How early should we prepare for our own death?September 14, 2017 // No Comments
Monthly blog from Paul Allcock, SAIF Immediate Past President & SAIF Government Liaison rep
Yesterday I was at the University of Bath offices in London attending the launch of the Institute of Policy Research, Policy Brief on Death, Dying and Devolution. I had the privilege to contribute a chapter within the brief, and the launch proved to be a very interesting and positive day, bringing together various stakeholders and policy leaders with an interest in pre and post death. What the day did emphasise was the importance of being prepared for one’s own death, both from a practical and financial aspect. I also personally am aware of the need to be spiritually prepared, and for those of us with a faith, that is an equally important element.
The question remains however – how do we get society to prepare appropriately for death? Well, most of us will be well aware of the many organisations which have done sterling work over the last few years in this area; actively encouraging people to talk and subsequently be prepared for death. Much of this is happening in the digital space online. For all the good that this is undoubtedly doing and making people think about talking and the need to be prepared, are enough people actually then sitting down and doing the talking? The answer in my view is evidently still nowhere near enough. Yes, we see plenty of activity online, but I still get many individuals coming through my door without the slightest idea about what the wishes of the deceased are or how the expenses are going to be covered.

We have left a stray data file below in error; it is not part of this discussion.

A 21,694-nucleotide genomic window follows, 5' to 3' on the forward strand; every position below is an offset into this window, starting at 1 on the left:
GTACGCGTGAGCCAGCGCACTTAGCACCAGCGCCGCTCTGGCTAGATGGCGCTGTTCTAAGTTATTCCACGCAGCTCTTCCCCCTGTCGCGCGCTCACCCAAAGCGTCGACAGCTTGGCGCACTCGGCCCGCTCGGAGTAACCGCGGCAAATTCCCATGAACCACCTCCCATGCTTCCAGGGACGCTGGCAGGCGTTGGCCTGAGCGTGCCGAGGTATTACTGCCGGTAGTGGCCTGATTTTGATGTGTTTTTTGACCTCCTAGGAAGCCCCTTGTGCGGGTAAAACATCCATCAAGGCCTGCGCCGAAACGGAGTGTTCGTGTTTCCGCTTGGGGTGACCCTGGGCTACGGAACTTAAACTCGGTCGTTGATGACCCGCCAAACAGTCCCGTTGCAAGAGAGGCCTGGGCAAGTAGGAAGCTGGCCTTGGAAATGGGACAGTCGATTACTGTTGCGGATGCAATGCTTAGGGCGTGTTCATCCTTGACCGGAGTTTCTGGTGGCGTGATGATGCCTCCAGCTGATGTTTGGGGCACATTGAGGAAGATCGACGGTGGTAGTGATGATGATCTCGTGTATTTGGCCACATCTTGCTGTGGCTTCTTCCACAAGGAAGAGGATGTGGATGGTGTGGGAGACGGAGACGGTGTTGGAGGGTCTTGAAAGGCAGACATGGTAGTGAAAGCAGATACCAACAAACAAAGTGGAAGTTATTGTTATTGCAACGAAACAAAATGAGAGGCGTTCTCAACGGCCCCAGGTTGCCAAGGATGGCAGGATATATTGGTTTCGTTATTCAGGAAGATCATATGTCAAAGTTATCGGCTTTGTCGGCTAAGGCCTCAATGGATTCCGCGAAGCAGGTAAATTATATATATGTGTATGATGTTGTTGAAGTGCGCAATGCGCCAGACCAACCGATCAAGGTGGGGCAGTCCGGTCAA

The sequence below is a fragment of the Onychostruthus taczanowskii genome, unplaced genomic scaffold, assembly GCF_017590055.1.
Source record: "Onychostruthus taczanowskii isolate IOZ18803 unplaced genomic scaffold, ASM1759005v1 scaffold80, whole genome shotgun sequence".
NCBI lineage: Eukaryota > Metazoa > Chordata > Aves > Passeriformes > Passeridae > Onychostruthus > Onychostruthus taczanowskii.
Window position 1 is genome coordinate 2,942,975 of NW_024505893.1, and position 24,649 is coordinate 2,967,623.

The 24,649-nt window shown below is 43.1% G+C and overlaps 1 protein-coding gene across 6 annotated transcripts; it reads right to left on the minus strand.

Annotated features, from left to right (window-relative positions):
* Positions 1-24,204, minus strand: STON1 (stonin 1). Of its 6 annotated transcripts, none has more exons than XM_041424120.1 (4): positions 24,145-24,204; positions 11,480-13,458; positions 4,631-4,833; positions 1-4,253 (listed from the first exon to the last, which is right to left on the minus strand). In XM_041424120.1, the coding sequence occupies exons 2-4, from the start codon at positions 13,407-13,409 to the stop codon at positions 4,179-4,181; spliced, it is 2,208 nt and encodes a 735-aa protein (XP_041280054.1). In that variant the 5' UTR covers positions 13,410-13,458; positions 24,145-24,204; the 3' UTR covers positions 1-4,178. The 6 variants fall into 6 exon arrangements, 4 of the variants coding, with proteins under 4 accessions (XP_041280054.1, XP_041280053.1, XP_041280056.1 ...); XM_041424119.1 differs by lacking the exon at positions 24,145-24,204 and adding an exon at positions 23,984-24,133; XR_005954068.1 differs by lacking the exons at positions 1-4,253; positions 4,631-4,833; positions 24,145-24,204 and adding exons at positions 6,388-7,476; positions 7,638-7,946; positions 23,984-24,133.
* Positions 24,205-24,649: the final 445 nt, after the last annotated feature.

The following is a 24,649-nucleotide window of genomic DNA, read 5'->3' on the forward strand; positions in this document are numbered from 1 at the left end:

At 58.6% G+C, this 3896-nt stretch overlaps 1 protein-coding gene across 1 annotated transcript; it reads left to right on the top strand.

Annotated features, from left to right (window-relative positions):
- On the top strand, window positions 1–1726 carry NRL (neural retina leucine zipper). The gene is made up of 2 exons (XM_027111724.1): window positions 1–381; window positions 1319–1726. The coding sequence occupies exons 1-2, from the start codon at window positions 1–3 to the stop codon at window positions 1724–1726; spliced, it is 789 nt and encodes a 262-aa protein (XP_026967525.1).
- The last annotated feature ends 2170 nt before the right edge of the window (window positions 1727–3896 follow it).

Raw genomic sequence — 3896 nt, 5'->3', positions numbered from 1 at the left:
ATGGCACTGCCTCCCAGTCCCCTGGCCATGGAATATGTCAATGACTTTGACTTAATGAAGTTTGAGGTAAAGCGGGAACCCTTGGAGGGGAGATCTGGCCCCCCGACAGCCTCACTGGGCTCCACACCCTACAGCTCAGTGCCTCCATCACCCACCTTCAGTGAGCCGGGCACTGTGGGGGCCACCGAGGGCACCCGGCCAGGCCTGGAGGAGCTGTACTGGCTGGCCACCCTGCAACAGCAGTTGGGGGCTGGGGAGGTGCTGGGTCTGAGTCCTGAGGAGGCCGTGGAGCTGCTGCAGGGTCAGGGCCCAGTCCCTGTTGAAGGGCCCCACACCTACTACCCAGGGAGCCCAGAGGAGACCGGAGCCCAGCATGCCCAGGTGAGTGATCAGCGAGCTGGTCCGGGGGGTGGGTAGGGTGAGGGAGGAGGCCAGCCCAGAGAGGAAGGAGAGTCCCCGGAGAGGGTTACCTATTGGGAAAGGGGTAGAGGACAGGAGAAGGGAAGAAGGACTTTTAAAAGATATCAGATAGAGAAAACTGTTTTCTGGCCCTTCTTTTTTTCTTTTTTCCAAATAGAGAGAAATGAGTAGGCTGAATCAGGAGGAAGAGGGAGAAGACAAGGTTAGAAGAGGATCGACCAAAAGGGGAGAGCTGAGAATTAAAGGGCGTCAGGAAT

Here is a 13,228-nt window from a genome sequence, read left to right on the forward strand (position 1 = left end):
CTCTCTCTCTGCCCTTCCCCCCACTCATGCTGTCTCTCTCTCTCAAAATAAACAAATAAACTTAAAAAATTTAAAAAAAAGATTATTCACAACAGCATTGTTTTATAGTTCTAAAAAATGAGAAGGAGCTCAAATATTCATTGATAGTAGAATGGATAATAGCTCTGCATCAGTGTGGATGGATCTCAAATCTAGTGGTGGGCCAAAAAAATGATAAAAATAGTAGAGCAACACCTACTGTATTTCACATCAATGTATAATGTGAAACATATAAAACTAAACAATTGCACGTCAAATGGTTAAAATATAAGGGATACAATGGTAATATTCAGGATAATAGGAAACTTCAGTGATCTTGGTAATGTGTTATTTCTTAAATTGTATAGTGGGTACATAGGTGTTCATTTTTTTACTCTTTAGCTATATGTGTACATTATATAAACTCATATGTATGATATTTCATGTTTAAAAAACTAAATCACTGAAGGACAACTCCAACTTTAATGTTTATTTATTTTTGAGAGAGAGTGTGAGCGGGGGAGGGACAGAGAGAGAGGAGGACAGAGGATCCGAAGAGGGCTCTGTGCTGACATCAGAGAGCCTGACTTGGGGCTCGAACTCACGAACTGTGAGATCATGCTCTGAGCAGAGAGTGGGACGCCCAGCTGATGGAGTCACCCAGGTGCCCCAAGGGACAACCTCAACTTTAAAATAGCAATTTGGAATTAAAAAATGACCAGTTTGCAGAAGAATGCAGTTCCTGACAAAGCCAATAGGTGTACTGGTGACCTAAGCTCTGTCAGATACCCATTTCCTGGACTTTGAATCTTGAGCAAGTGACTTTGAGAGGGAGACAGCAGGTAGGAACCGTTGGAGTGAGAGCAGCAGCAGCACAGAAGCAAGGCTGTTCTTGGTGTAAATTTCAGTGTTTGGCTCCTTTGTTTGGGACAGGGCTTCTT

So what can we do? The majority of comments made online are by the already converted. My belief is that it is very easy to hide behind an online screen, where no-one actually sees us physically, and we can state things which we know we should be doing, but in the real world, we still have difficulty in processing when it comes to a face to face discussion with those we are going to be leaving behind. Many people we know are taking out pre-paid funeral plans, which is obviously a great help financially, but often those left to arrange the funeral still have no idea of the deceased’s wishes. I don’t profess to know all the answers, and in the longer term there is undoubtedly a need for a cultural change right across society. I would personally like to see a learning module on death in schools, so that the future generations have a real understanding of the only thing along with taxes that is definitely going to affect all of us as we go through our lives to our own journey’s end.
This idea would be likely to raise many eyebrows, and I can see some parents and teachers being in uproar at the thought of youngsters being taught about death and how to prepare for that certain fact happening to us. But as those of us involved in death on a daily basis are only too aware, the trials of dealing with a bereavement without any preparation is one of, if not the hardest, thing that we will ever have to undertake.
As always I welcome any comments and if anyone is interested in reading the Policy Brief mentioned above, you can view it here.